I work on a project that currently works somewhat like you describe.
Using our current homegrown system the developers only work on the parts
of the code that need changing and link to object libraries that
comprise our baseline. At any given moment, each developer has in his
working copy (his local directory) only those files he is changing.
I've been looking at subversion for more than a year and still can't
come up with a way to replicate this because you have to check out whole
directories. There is no per-file checkout, which we would require, and
seems to be what would be needed for what you described. I keep watching
and hoping this feature will get implemented at some point. It's listed
as a to-do for subversion, but keeps getting pushed back or ignored as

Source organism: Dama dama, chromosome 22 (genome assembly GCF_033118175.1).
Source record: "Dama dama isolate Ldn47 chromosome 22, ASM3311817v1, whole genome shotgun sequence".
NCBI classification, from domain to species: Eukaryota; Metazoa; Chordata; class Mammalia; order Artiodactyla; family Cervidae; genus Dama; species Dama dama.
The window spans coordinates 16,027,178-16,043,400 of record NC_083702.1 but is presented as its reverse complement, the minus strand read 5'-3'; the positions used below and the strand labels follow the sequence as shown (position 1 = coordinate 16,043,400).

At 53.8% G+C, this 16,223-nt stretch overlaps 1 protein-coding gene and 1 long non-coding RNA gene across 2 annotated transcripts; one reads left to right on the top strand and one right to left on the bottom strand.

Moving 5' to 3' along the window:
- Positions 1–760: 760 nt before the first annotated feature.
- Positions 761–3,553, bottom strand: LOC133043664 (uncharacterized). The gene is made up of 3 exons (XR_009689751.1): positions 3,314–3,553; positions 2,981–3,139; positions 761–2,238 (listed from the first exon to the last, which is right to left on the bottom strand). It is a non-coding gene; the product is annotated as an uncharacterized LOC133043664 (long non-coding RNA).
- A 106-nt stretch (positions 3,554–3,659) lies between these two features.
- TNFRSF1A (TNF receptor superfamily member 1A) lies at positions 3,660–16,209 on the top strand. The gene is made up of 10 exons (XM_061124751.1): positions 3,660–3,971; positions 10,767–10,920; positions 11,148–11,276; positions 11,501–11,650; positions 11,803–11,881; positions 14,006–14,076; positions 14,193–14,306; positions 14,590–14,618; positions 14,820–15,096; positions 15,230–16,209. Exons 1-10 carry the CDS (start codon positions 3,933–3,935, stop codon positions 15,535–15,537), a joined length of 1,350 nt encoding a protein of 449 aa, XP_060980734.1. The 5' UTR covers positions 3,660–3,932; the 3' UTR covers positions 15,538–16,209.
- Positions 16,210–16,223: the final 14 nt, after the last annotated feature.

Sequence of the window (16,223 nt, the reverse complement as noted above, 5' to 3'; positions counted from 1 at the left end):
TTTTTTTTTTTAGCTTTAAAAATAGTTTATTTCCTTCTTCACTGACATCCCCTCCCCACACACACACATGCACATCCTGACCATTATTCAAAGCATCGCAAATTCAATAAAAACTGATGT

not important to the current developers.
Another thing you might need to consider is the effect subversion has on
backups. The way subversion currently works each developers working copy
is duplicated in a hidden .svn folders. For small projects this isn't a
problem. Unfortunately, our project isn't small and backups are a
current problem even without having the full project checked-out and the
I suspect most applications developed where the developers are not
co-located use the complete source code development method. It seems to
be the more common method.
From: SVN User [mailto:email@example.com]
Sent: Friday, March 17, 2006 7:34 AM
Subject: Piecemeal code deployment v/s Complete source code
This is not a subversion issue, but I thought I might ask it here as
some people might have been past this situation.
We are using a legacy Financial application, which was developed using
Cobol. Since there was no version control tool in the past, we just
The developers here are used to moving only changes to QA & Production,
They do not move the complete Tagged source code.
I wanted to know if anybody still practices this piecemeal method of
code deployment or is it complete source code moved & compiled at once.
Thanks for any input.
Received on Fri Mar 17 16:40:20 2006